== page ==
·         Walk through the alley of a genre you have seldom given a chance. Take that chance, travel that alien mile, and pick up a book which you feel like ‘at least’ having a look at.

The best part of doing this activity is that you don’t have the book on your ‘To Read’ list, so:

·         You don’t have a pre-conceived notion about what you are going to read
·         You don’t have great expectations from it
·          It’s a mystery, a surprise as to what you are getting into
·         You could find a hidden ‘written’ treasure and end up thinking ‘Why isn’t this the best book ever?’ Well, it may or may not be, but it could be one special book that connected with you or your feelings perfectly! And consciously, you would have never come across it, maybe because the author was not that well known, or it wasn’t of your preferred genre.
·         In case after reading for some time, you don’t like it, you could very well drop it. It was anyways, not on your reading list. And remember, it still wasn’t a waste of time. Reading is never a time-waste. You are a writer, and you take a learning from it – ‘What went wrong with the book!’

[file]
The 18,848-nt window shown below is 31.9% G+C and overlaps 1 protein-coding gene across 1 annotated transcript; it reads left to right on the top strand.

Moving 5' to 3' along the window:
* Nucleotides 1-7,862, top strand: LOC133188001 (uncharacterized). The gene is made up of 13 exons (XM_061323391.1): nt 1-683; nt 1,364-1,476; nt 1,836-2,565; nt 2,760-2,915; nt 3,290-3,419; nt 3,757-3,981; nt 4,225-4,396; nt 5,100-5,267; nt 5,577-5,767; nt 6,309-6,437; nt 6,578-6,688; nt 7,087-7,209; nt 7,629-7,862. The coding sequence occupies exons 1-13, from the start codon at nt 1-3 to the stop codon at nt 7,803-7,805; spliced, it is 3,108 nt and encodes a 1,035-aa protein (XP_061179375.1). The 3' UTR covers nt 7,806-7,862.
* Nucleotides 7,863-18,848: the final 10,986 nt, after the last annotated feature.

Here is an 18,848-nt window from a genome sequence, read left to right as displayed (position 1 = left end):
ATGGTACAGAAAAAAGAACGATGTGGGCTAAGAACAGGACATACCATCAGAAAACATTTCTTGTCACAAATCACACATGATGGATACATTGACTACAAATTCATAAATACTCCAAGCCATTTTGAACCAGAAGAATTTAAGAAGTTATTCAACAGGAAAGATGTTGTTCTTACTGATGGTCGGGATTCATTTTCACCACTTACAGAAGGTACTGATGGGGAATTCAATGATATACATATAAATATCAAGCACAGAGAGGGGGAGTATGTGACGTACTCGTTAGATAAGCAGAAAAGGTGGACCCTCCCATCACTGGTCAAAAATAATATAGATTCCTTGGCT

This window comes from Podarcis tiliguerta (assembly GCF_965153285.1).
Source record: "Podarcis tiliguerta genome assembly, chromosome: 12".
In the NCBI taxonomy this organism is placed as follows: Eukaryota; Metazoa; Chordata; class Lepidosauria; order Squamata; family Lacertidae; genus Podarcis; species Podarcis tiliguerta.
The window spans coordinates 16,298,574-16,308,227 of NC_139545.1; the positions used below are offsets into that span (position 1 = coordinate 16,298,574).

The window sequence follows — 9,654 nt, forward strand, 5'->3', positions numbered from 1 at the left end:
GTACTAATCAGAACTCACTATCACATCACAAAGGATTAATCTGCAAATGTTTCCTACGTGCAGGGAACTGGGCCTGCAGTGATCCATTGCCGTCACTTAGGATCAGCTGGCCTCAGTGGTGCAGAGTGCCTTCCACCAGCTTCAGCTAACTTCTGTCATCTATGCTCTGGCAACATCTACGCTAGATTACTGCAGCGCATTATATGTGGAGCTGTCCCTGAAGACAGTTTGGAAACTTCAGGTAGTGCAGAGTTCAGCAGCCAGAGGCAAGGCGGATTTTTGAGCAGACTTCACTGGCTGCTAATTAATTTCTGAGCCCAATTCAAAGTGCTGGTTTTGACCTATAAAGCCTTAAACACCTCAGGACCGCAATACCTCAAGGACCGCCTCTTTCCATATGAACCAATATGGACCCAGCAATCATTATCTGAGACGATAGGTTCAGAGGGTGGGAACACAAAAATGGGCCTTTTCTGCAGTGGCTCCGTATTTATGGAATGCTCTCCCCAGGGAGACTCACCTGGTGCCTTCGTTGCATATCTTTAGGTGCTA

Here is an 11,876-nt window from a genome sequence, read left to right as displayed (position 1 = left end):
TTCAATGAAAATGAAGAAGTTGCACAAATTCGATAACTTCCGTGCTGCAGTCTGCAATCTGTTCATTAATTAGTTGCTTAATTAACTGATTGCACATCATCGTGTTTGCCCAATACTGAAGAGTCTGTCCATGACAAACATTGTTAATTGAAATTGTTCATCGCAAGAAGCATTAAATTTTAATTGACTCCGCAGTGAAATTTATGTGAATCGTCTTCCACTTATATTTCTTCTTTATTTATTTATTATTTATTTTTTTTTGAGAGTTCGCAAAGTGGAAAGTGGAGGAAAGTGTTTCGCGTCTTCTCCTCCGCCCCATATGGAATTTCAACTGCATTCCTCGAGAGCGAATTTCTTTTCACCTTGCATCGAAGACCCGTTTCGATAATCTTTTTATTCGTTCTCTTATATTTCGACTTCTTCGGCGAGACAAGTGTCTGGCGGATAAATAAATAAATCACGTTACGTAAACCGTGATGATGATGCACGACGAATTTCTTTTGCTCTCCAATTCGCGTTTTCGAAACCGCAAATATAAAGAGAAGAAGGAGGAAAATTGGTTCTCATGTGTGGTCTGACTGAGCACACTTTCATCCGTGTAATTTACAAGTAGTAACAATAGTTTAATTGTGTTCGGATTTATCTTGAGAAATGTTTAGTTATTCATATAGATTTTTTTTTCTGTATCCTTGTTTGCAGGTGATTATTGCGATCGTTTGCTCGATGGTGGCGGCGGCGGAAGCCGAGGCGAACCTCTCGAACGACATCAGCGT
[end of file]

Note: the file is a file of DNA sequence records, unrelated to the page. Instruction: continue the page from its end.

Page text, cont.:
In fact, many times (of course, not always) I have found it so interesting to stumble upon some unknown author, to find a wonderful piece of writing, that I ended up reading quite a lot written by him/her later. I have my list of ‘To Read’ books, but I make it point to leap out of it, at-least once a month, and choose an unfamiliar author or one not much heard of by me, or a new genre which I have not much read before, and give it a shot.


Next, keep some books around which make you feel positive, and boost your confidence. These could be spiritual books, biographies of people whom you look up to, inspirational or self-help books, the stories of hard work, success, victory, or even failures -  anything that motivates you to put in your best.